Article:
It looks like you're using an Ad Blocker.
Please white-list or disable AboveTopSecret.com in your ad-blocking tool.
Some features of ATS will be disabled while you continue to use an ad-blocker.
“We’ve had it backward for the last 30 years,” he said. “Rich businesspeople like me don’t create jobs. Rather they are a consequence of an ecosystemic feedback loop animated by middle-class consumers, and when they thrive, businesses grow and hire, and owners profit. That’s why taxing the rich to pay for investments that benefit all is a great deal for both the middle class and the rich.”
TED curator Chris Anderson referenced the Gates talk in an e-mail to colleagues in early April, which was also sent to Hanauer, suggesting that he didn't want to release Hanauer’s talk at the same time as the one on contraception. Hanauer’s talk “probably ranks as one of the most politically controversial talks we've ever run, and we need to be really careful when” to post it, Anderson wrote on April 6. “Next week ain't right. Confidentially, we already have Melinda Gates on contraception going out. Sorry for the mixed messages on this.”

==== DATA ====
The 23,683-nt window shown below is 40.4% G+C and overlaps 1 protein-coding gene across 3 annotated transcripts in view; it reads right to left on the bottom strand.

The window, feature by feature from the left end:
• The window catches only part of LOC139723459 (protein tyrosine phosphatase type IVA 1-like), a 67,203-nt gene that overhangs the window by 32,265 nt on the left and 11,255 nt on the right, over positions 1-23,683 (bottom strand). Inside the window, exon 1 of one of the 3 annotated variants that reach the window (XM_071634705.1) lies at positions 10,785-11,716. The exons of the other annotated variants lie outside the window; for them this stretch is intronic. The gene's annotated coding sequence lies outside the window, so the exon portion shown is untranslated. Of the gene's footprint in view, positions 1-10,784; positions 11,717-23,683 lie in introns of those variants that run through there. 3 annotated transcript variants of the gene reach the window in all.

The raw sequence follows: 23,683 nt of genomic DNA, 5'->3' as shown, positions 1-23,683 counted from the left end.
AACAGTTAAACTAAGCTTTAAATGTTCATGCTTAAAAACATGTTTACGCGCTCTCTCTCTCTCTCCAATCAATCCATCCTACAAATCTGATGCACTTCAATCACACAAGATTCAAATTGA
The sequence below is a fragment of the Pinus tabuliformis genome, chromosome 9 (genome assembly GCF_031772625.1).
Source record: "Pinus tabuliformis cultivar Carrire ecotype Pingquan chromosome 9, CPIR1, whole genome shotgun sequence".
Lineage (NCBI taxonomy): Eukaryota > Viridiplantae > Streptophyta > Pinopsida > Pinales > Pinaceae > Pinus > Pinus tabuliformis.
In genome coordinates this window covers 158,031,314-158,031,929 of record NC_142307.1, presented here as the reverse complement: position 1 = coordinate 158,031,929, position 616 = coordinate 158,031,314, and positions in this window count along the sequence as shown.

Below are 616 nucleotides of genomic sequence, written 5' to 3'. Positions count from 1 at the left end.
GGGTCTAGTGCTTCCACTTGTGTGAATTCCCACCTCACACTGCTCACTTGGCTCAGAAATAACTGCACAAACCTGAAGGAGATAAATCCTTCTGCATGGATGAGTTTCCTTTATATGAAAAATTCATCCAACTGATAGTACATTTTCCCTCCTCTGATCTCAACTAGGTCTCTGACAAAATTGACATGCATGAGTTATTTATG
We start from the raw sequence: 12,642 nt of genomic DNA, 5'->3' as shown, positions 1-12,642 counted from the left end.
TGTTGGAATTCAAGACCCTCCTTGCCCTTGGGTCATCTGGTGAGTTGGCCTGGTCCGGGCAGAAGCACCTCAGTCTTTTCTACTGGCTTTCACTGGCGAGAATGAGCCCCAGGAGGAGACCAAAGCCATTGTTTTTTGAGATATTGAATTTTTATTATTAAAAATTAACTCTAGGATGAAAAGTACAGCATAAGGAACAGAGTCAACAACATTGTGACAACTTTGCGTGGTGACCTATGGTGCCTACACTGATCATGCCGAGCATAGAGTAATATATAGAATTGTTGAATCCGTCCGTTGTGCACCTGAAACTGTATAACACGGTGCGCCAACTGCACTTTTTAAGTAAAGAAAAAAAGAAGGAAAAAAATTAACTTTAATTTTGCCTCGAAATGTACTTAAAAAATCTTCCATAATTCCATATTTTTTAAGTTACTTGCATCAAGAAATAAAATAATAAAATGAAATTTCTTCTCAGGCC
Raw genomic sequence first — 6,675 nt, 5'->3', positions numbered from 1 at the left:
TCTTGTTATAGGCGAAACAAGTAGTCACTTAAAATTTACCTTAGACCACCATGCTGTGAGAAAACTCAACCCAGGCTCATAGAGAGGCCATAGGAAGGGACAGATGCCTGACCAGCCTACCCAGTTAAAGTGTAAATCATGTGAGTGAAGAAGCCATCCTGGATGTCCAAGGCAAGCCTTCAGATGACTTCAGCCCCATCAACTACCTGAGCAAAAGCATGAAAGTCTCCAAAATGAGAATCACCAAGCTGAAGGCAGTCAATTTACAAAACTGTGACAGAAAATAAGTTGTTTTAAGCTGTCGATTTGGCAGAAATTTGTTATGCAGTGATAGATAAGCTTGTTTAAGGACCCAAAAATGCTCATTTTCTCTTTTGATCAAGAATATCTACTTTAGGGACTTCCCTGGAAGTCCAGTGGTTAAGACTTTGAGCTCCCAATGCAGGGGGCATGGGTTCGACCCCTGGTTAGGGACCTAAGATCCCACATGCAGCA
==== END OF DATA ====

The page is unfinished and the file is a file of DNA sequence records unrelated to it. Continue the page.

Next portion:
In early May Anderson followed up with Hanauer to inform him he’d decided not to post his talk.
National Journal e-mailed Anderson to request an interview about what made a talk on inequality more politically controversial than, for example, contraception or climate change. Anderson, who is traveling abroad, responded with an e-mail statement that appeared to swipe at the popularity of Hanauer’s speech.